After waking up and Ricky and Wendy’s and driving an hour, our last day in New Orleans started with a trip to Domilise’s for some po’ boys. A contraction of the words “poor boy,” po’ boys were likely first served to out-of-work folks in New Orleans as an act of charity. Tom ordered a fried catfish and American cheese, and Sarah got a roast beef and Swiss. I followed a random comment from a restaurant review and got a fried shrimp with roast beef (instead of seafood), gravy and Swiss.
We all got our sandwiches “dressed,” which means something similar to “with everything” or “in the garden.” The attention to detail was impeccable for a location that does so much business. Several times, I watched a fried shrimp roll off the toasted French bread on the counter. Each time, the lady preparing the sandwich would retrieve the tasty morsel and find a vacant spot on the loaded loaf to act as a home for the escapee. We sampled the local Dixie beer to wash it all down; its taste was, to say the least, po’.
Our stomachs full, we decided on an attraction that we hadn’t seen the equivalent of anywhere else yet: The Southern Food and Beverage Museum. We wound our way up to the fourth floor of the Riverwalk, an indoor shopping center in which each consecutive set of stairs was on opposite sides of the building. This forced visitors to walk the length of each floor before ascending to the next, a little confusing to us for our first experience above the first floor. The museum included quite a bit of interesting knowledge, including how New Orleans became such a party-centric city.
As it turns out, the city regulated all perishable foods and directed that they could only be sold in one of a handful of approved city marketplaces. These were big profit centers for the city but the regulations were presented to the general population as a measure to protect food safety and quality. Shops outside the designated marketplace turned to a very non-perishable commodity to generate income — alcohol. Couple this arrangement with the absence of open container laws, no observable liquor license requirements, and complete tolerance of public drunkenness and — voila — you have a city that parties every night.
The Museum of the American Cocktail, which was more like a small wing of the Food and Beverage Museum than a separate museum unto itself, was also pretty interesting, with a medium-sized selection of cocktail history and artifacts, including literature, old bottles, and specialty mugs. We gave the cocktail room about a half hour of our time before we stopped for a quick shopping break for Sarah and headed towards the frozen hurricanes bar on a lower floor of the Riverwalk.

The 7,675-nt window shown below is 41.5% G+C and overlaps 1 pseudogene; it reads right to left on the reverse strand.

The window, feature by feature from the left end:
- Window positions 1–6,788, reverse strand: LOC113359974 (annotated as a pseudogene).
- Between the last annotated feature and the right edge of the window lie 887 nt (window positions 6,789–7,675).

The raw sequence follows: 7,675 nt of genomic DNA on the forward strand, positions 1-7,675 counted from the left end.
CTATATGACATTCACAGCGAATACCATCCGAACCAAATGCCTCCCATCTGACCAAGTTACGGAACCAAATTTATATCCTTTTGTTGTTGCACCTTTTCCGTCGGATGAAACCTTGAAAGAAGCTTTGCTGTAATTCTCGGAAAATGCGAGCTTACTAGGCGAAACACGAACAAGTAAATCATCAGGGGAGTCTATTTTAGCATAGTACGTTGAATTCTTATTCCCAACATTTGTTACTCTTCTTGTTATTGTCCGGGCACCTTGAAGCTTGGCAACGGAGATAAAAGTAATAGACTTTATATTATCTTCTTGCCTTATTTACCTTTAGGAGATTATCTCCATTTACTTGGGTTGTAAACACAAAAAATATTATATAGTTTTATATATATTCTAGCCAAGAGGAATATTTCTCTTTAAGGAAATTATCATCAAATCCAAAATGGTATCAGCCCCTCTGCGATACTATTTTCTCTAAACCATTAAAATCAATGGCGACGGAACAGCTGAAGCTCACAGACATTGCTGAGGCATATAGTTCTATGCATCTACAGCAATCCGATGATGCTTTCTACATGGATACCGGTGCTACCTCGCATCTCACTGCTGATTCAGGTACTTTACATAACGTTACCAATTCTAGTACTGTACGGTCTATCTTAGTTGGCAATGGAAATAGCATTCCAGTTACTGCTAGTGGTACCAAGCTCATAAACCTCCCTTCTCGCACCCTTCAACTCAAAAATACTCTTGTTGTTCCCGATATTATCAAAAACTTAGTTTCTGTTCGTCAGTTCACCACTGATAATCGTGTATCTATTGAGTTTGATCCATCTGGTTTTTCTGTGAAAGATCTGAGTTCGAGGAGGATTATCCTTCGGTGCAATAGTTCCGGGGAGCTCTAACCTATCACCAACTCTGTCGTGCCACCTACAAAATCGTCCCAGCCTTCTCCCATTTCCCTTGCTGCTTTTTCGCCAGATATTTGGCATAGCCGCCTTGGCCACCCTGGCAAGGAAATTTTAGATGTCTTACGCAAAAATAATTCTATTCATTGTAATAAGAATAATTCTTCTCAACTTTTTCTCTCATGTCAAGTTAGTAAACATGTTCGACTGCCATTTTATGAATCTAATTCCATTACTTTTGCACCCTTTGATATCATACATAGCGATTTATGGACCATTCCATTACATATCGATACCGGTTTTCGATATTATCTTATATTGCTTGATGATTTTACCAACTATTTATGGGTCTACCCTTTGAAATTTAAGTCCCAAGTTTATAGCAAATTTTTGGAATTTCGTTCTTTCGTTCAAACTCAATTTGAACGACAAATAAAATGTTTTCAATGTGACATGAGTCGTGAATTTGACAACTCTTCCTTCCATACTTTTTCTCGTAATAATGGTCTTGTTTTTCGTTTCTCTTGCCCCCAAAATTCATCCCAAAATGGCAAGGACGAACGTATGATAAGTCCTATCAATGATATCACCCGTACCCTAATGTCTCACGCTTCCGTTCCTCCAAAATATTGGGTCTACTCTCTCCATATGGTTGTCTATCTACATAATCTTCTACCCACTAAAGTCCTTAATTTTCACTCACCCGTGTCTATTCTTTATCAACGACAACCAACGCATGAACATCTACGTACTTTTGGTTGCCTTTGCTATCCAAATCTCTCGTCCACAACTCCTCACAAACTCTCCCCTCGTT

Drinks in hand, we walked through the mall, an experience that only briefly felt like we were doing something wrong. We had been looking for a café or shop to buy Beignets, a treat we had heard about from Kitty our first Day in New Orleans. We found Café Du Monde. We were still full, but decided to split an order of three but didn’t follow Kitty’s advice to eat them with coffee. They’re dough balls with a crust the consistency of funnel cake crust. They were pretty tasty but didn’t complement the hurricanes. We finished and left for the Voodoo Museum.
The closest parking we could find was about five blocks away near a covered market. We walked along the market area for as long as we could, and on the way Tom found a generic phone charger to replace one that was lost in the depths of the car. We ran for cover from awning to awning and entered the museum.
Inside, we were greeted by the self-described only white Voodoo priest. We listened to his lengthy but interesting back-story and looked around. This was the second small but interesting display of the day. We read about a New Orleans priestess and had a look at some Voodoo alter displays and relics. There was nothing amazing, but the museum was worth the time we spent there—even with the rain.
On the drive back to Ricky and Wendy’s, we decided that we were definitely going back to N’Orleans that evening and would not be making the drive back to their house in Mississippi afterwards. We would be getting done too late and no one wanted to drive. We quickly booked a hotel and soon after arrived at our destination for some excellent shrimp scampi over buttered noodles, salad, and fresh pineapple. De-licious, especially the shrimp. Thanks again, Wendy!
Two hours later we had checked in to our new hotel and we were back on Bourbon Street. This night would be very similar to our first, and that was just fine by us. One notable difference was a Jazz band that we watched for an hour or so in one of the narrow bars where only three could sit abreast (creating a very good atmosphere). This night we knew about the dollar beers sold in shady alleys and spent much less overall. We brought Krystal Burger back to the hotel and once again slept like babies.